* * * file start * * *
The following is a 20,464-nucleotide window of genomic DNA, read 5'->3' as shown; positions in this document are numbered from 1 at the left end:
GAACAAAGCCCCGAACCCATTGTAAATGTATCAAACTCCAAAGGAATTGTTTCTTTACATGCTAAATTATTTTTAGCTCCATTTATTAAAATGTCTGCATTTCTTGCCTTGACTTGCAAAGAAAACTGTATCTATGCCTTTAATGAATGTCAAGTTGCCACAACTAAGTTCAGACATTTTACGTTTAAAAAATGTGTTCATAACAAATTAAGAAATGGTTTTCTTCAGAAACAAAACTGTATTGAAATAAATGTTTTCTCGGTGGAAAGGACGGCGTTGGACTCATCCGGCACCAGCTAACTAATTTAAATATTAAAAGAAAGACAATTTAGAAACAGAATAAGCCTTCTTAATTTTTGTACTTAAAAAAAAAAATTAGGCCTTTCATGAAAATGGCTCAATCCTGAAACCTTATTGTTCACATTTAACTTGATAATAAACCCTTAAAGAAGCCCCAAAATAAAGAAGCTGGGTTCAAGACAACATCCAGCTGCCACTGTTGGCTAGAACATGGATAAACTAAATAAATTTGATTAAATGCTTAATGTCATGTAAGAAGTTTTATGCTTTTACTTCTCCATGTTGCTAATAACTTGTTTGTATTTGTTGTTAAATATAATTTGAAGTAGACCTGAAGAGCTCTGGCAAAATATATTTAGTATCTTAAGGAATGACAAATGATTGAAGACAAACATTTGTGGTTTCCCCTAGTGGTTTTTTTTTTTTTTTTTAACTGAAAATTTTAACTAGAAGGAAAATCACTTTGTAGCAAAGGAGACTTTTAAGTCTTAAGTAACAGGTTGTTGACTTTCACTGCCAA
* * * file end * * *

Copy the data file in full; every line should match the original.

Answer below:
The following is a 20,464-nucleotide window of genomic DNA, read 5'->3' as shown; positions in this document are numbered from 1 at the left end:
GAACAAAGCCCCGAACCCATTGTAAATGTATCAAACTCCAAAGGAATTGTTTCTTTACATGCTAAATTATTTTTAGCTCCATTTATTAAAATGTCTGCATTTCTTGCCTTGACTTGCAAAGAAAACTGTATCTATGCCTTTAATGAATGTCAAGTTGCCACAACTAAGTTCAGACATTTTACGTTTAAAAAATGTGTTCATAACAAATTAAGAAATGGTTTTCTTCAGAAACAAAACTGTATTGAAATAAATGTTTTCTCGGTGGAAAGGACGGCGTTGGACTCATCCGGCACCAGCTAACTAATTTAAATATTAAAAGAAAGACAATTTAGAAACAGAATAAGCCTTCTTAATTTTTGTACTTAAAAAAAAAAATTAGGCCTTTCATGAAAATGGCTCAATCCTGAAACCTTATTGTTCACATTTAACTTGATAATAAACCCTTAAAGAAGCCCCAAAATAAAGAAGCTGGGTTCAAGACAACATCCAGCTGCCACTGTTGGCTAGAACATGGATAAACTAAATAAATTTGATTAAATGCTTAATGTCATGTAAGAAGTTTTATGCTTTTACTTCTCCATGTTGCTAATAACTTGTTTGTATTTGTTGTTAAATATAATTTGAAGTAGACCTGAAGAGCTCTGGCAAAATATATTTAGTATCTTAAGGAATGACAAATGATTGAAGACAAACATTTGTGGTTTCCCCTAGTGGTTTTTTTTTTTTTTTTTAACTGAAAATTTTAACTAGAAGGAAAATCACTTTGTAGCAAAGGAGACTTTTAAGTCTTAAGTAACAGGTTGTTGACTTTCACTGCCAA